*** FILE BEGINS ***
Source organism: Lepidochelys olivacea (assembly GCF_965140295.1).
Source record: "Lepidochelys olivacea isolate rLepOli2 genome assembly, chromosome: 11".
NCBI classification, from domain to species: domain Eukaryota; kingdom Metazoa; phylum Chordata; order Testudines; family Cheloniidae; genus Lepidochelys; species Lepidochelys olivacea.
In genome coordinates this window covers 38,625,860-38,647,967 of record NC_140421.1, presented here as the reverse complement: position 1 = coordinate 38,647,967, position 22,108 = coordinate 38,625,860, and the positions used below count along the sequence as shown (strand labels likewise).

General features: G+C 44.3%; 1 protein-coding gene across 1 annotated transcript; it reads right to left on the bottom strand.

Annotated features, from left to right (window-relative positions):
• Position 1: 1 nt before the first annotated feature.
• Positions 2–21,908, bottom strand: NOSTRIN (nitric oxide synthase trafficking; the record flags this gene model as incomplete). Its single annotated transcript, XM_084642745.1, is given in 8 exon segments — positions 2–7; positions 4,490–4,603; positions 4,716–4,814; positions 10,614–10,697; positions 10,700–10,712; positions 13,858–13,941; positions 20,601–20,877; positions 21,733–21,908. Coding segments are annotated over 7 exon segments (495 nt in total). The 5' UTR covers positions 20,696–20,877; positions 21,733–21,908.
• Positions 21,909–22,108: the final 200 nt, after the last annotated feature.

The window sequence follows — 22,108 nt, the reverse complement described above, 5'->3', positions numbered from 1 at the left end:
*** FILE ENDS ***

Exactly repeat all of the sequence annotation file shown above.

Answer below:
Source organism: Lepidochelys olivacea (assembly GCF_965140295.1).
Source record: "Lepidochelys olivacea isolate rLepOli2 genome assembly, chromosome: 11".
NCBI classification, from domain to species: domain Eukaryota; kingdom Metazoa; phylum Chordata; order Testudines; family Cheloniidae; genus Lepidochelys; species Lepidochelys olivacea.
In genome coordinates this window covers 38,625,860-38,647,967 of record NC_140421.1, presented here as the reverse complement: position 1 = coordinate 38,647,967, position 22,108 = coordinate 38,625,860, and the positions used below count along the sequence as shown (strand labels likewise).

General features: G+C 44.3%; 1 protein-coding gene across 1 annotated transcript; it reads right to left on the bottom strand.

Annotated features, from left to right (window-relative positions):
• Position 1: 1 nt before the first annotated feature.
• Positions 2–21,908, bottom strand: NOSTRIN (nitric oxide synthase trafficking; the record flags this gene model as incomplete). Its single annotated transcript, XM_084642745.1, is given in 8 exon segments — positions 2–7; positions 4,490–4,603; positions 4,716–4,814; positions 10,614–10,697; positions 10,700–10,712; positions 13,858–13,941; positions 20,601–20,877; positions 21,733–21,908. Coding segments are annotated over 7 exon segments (495 nt in total). The 5' UTR covers positions 20,696–20,877; positions 21,733–21,908.
• Positions 21,909–22,108: the final 200 nt, after the last annotated feature.

The window sequence follows — 22,108 nt, the reverse complement described above, 5'->3', positions numbered from 1 at the left end: